Gender Bias and Stereotypes

We are all exposed to gender stereotypes and gender bias, the implicit assumptions about the genders that are unconsciously conveyed and guide actions. These are two very powerful concepts that determine behaviors and influence decisions.

Stereotypes provide structure; they are basically helpful in finding one’s way in the world by reducing uncertainties and providing orientation. They are unconscious, simplifying ideas that determine a person’s perceptions and thus help to make a quick assessment of a specific situation. As important as they are in a complex world, stereotypes harbor the danger of attributing certain characteristics to persons and groups, which are associated with dominant social evaluations and thus represent and at the same time solidify hierarchies and power relations.

The gender stereotypes “Men are interested in technology, not very communicative, not very empathic, mathematically gifted, determined, decisive, …” stand in difference to “Women are not interested in technology, communicative, empathic, mathematically not gifted, team-oriented, social …”. Completely disregarded in these discussions are people who, in their diversity, do not at all fit into such dichotomies. Although current research presents and contradicts explanations, these “naturally given” simplifications with all their individual professional, social and economic consequences are very persistent and widespread.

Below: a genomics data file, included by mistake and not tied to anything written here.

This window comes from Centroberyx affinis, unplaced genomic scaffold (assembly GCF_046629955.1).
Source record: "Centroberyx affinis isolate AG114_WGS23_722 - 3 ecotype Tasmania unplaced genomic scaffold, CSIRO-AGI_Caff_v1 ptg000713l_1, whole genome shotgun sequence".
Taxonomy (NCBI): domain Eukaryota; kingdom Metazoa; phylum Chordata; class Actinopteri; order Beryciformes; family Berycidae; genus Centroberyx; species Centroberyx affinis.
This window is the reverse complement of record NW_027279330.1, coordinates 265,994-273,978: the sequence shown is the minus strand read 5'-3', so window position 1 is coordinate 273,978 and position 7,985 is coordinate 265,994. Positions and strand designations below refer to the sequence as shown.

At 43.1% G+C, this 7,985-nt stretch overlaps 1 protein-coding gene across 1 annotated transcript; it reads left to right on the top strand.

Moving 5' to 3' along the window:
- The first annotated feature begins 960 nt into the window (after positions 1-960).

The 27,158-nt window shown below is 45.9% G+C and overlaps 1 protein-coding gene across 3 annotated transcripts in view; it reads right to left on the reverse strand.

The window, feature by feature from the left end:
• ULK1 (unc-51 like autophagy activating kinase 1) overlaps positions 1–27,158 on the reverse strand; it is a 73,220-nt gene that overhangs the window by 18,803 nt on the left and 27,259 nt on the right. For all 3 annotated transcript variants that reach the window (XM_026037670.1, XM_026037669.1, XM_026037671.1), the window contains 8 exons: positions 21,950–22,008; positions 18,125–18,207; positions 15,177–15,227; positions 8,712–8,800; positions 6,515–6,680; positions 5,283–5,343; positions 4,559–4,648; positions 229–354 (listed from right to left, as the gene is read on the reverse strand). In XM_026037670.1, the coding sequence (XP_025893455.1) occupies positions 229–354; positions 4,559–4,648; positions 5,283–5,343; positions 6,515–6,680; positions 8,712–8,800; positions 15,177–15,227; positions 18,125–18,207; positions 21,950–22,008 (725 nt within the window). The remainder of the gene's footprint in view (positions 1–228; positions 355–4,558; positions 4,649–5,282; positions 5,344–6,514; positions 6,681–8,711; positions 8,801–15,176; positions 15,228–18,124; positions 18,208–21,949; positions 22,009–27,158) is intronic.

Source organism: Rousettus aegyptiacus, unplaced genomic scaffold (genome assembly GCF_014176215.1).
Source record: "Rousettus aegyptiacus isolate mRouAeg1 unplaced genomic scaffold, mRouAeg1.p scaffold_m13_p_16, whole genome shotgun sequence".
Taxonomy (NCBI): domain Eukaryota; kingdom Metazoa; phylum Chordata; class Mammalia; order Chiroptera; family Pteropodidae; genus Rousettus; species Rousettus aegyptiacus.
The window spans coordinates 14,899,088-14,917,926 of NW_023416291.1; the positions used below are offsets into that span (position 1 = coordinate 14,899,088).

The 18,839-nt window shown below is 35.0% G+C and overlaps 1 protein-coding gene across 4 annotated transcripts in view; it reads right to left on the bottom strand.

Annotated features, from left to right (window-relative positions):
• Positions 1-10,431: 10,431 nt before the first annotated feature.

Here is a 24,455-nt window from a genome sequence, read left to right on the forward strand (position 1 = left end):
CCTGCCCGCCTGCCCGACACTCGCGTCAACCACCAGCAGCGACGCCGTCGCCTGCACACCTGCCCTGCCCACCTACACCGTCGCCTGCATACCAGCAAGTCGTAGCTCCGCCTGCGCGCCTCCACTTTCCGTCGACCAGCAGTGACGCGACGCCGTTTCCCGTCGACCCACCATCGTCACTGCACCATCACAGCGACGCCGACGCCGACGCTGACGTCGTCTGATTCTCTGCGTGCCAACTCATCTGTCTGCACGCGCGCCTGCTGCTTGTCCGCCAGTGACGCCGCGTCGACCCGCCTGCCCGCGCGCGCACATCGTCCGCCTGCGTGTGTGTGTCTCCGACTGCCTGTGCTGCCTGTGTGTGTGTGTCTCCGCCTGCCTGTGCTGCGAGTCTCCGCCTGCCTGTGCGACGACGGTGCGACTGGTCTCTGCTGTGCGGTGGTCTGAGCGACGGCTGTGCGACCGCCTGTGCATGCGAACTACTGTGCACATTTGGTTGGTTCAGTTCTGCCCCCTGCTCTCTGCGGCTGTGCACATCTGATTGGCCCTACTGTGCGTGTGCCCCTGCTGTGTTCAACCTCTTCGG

This brings us to the gender bias, which causes systematic bias effects in action by taking up these gender stereotypes. It is about an unconscious influencing of perception and decisions by such dichotomous, positive or negative evaluations of a person. In the professional context, for example, this is about how resumes are evaluated, how decisions are made about acceptance into a company, how decisions are made about career development, or how salary increases are argued. The gender pay gap in Austria in 2020 is 18.9% (calculated on the basis of gross earnings of men and women), which is far from the average of 13% in the EU countries. The adjusted gender pay gap (taking into account part-time work, industry, level of education or work experience) is still 12.7% in Austria, as shown by Statistics Austria data from 2020.

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